"This has a very suave, fresh and upbeat feel overall, with freshly baked berry pastry and ripe raspberry, boysenberry and red-plum aromas in abundance. The palate has a superb array of rich, fresh and deeply fruited tannins that roll smoothly into the elegant, focused and perfectly balanced finish. Try from 2023."

Other vintages

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Locations

France

Wine is being produced throughout France and has been done for over 2,500 years with certain Châteaux dating their history back to Roman times, around 6th Century BC. Ranking second in the world in per-capita consumption and first in total production quantity. More so than the overall quantity of wine is the quantity of truly great wines coming out of France makes the nation the envy of wine-making nations worldwide.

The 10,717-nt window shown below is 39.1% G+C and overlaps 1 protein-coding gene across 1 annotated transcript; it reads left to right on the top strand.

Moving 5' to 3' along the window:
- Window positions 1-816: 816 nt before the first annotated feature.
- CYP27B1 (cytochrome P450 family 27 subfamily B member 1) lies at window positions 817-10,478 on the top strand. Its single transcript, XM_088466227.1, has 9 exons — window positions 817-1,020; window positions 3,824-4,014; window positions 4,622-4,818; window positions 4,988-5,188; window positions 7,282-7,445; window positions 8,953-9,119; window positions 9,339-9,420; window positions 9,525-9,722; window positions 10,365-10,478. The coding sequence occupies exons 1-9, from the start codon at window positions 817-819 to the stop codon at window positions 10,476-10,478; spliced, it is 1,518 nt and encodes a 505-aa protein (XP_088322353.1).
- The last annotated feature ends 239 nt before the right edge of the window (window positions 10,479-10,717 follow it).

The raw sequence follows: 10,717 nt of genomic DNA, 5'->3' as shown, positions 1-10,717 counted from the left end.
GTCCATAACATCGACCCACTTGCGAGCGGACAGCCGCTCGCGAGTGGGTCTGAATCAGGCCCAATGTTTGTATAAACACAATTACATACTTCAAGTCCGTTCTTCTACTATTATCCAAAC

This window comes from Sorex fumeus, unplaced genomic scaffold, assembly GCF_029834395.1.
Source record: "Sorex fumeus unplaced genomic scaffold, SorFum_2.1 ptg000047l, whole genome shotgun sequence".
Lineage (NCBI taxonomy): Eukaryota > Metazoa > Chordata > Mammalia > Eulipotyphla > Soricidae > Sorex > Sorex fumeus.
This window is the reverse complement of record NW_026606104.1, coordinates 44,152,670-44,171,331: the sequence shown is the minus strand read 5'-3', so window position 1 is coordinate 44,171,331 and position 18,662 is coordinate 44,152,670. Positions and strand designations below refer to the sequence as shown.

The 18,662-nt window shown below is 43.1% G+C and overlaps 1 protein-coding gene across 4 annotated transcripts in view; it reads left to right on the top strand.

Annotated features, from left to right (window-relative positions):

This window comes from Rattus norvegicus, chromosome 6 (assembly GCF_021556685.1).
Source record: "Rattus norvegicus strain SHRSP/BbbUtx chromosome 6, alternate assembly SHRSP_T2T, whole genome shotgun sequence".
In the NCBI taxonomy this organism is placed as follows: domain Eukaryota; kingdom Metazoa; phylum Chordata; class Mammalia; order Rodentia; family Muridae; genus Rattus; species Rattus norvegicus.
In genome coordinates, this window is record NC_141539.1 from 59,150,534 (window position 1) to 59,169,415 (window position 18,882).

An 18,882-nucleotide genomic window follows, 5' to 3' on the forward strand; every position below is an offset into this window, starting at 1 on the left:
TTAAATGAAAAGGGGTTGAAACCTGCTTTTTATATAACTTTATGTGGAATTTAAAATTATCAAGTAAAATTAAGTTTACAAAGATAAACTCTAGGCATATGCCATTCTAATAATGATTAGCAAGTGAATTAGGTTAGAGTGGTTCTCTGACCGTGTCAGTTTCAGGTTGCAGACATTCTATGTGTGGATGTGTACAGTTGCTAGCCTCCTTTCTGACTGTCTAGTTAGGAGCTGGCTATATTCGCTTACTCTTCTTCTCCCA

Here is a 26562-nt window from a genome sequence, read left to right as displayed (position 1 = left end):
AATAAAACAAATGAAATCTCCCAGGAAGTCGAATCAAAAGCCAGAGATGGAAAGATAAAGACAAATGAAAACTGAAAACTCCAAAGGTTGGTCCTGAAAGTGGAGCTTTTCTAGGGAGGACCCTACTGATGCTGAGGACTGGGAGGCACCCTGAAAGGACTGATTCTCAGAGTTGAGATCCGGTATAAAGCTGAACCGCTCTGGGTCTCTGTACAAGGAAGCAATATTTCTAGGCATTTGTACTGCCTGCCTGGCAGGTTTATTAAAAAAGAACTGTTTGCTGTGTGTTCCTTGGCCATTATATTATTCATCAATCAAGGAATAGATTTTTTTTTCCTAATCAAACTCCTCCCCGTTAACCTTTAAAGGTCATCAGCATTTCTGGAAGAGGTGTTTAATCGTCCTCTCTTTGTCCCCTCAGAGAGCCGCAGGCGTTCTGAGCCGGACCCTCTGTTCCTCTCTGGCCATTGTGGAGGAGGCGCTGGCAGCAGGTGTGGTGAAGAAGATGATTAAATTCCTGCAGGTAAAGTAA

Two concepts pivotal to the higher end French wines, in particular, are the idea of 'terroir' and the Appellation d'Origine Contrôlée (AOC) system. Terroir refers to the way the geography, geology and climate find their way into the glass, telling a story of the origin of the wine. The AOC was set up in 1935 and has the primary goal of protecting the authenticity of the wines and the livelihoods of the producers. Appellation rules strictly define which varieties of grapes and winemaking practices are approved for classification in each of France's several hundred geographically defined appellations, which can cover entire regions, individual villages or in some cases, like in Burgundy even specific vineyards.

Classic wine regions in France include Champagne (home of Champagne), Burgundy (Pinot Noir and Chardonnay), Bordeaux (Cabernet Sauvignon, Merlot, Malbec, Petit Verdot), Alsace (Aromatic varietals), Loire Valley (Chenin Blanc, Crémant) and the Rhône Valley (Syrah, Grenache Mourvedre)